Buhari charges RMARC to mobilise funds from non-oil sources
The Federal Government spent a total of N609,134,926,039.42 to service debt obligations between January and March 2020, latest debt service report posted last night by Debt Management Office (DMO) on its website showed. A breakdown of the debt service revealed interest on NTBs stood at N111.605 billion, interest on FGN Bonds, N488.935 billion, FGN Savings Bonds debt servicing took N392.794 billion, while Rentals amounted to N8.201 billion during the period.
On a month-by-month basis, January debt servicing was N251.352 billion, February interests stood at N158.123 billion, while March debt servicing figure was N199.658 billion. The DMO had earlier released the nation’s total public debt stock of N28.628 trillion, as at March 31, 2020. It consisted of domestic debt of N18.641 trillion ($51.637 billion) and external debt of N9.987 trillion ($27.665 billion)
The 36 states and the Federal Capital Territory (FCT) owed a total of N4.106 trillion as at March 31, 2020. Lagos State topped the table with N444.227 billion, followed by Rivers, which owed N266.936 billion, Akwa Ibom was third with N240.030 billion and Delta N230.752 billion. Cross River owed N165.919 billion, Imo, N163.995 billion, Bayelsa, N154.951 billion, Ogun, N143.530 billion, Osun, N137.309 billion, N130.732 billion and Kogi, N128.917 billion. States with the least debts were: Yobe N29.294 billion, Anambra, N33.917 billion, Jigawa, N36.020 billion, Ebonyi N42.418 billion and Sokoto, N47.745 billion. “This domestic debt is generated from the sign-off submission received from 36 states of the federation and FCT,” DMO clarified.
DMO, last week, clarified that the total borrowing by Nigeria government from China was $3.121 billion (N1,126.68 billion at USD/ N361), as at March 31. This amount, it explained in a statement, was only 3.94 per cent of Nigeria’s total public debt of $79.303 billion (N28,628.49 billion at USD/N361) at the end of the first quarter. Similarly, external sources of funds, loans from China, the Office said, accounted for 11.28 per cent as at the time under review and that China was not a major source of funding of the Federal Government.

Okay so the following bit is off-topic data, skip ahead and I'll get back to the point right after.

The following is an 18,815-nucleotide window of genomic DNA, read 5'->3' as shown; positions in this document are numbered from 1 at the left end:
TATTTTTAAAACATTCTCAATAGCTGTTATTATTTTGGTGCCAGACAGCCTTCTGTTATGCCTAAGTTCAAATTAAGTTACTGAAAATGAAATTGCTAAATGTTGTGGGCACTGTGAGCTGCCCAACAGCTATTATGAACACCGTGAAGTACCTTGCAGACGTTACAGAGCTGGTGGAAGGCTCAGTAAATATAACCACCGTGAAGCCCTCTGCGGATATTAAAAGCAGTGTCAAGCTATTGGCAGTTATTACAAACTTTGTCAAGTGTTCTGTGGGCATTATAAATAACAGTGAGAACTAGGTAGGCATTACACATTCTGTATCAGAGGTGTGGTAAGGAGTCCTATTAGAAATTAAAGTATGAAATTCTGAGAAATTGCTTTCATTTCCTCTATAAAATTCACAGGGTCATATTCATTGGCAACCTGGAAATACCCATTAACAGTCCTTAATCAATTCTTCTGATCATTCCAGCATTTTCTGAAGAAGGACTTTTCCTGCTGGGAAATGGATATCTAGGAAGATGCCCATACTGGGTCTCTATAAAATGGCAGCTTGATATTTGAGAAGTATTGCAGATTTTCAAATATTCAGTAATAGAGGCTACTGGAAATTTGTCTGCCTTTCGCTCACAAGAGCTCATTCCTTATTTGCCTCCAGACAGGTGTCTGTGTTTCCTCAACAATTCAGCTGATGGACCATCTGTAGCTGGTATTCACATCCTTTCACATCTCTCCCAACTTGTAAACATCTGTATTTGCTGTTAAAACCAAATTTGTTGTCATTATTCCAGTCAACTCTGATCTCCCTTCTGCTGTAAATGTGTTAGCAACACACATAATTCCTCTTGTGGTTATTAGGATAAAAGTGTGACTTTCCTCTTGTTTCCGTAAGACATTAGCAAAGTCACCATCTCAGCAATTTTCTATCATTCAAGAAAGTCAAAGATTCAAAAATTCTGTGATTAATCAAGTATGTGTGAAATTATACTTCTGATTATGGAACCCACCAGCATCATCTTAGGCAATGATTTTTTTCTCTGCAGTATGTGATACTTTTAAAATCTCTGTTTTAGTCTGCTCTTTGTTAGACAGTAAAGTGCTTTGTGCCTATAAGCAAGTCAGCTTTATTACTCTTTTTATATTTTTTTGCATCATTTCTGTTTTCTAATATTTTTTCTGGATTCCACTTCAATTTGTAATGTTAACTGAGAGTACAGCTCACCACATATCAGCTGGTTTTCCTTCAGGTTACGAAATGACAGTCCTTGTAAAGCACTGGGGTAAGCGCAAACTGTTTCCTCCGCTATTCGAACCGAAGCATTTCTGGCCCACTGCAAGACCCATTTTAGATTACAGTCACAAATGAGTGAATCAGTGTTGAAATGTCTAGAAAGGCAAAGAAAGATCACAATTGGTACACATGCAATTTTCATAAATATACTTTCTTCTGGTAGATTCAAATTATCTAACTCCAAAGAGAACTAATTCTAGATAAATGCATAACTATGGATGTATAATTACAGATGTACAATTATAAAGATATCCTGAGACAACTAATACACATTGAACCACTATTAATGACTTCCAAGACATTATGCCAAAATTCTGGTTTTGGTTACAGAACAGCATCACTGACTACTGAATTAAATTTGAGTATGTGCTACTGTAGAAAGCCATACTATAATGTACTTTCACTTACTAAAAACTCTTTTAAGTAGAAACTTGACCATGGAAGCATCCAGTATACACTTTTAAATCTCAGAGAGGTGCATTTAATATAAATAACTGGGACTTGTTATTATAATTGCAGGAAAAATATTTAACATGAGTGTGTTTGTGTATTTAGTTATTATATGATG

The DMO said that the loans were concessionary, with generous low-interest terms and that there was nothing to worry about, with regard to Chinese loans to Nigeria. The loans were taken on interest rates of 2.50 per cent per annum, tenor of 20 years and grace period (Moratorium) of seven years.
“These terms are compliant with the provisions of Section 41 (1a) of the Fiscal Responsibility Act, 2007. In addition, the low interest rate reduces the Interest Cost to Government, while the long tenor enables the repayment of the principal sum of the loans over many years. “These two benefits make the provisions for debt service in the annual budget lower than they would otherwise have been if the loans were on commercial terms,” it said. According to the DMO, the $3.121 billion loans are project-tied.
“They included Nigerian Railway Modernization Project (Idu-Kaduna section), Abuja Light Rail Project, Nigerian Four Airport Terminals Expansion Project 2 (Abuja, Kano, Lagos and Port Harcourt), Nigerian Railway Modernization Project (Lagos-Ibadan section) and Rehabilitation and Upgrading of Abuja- Keffi-Makurdi Road Project,” DMO added. It stated that the procedure for obtaining the loans met laid down criteria and was fully transparent.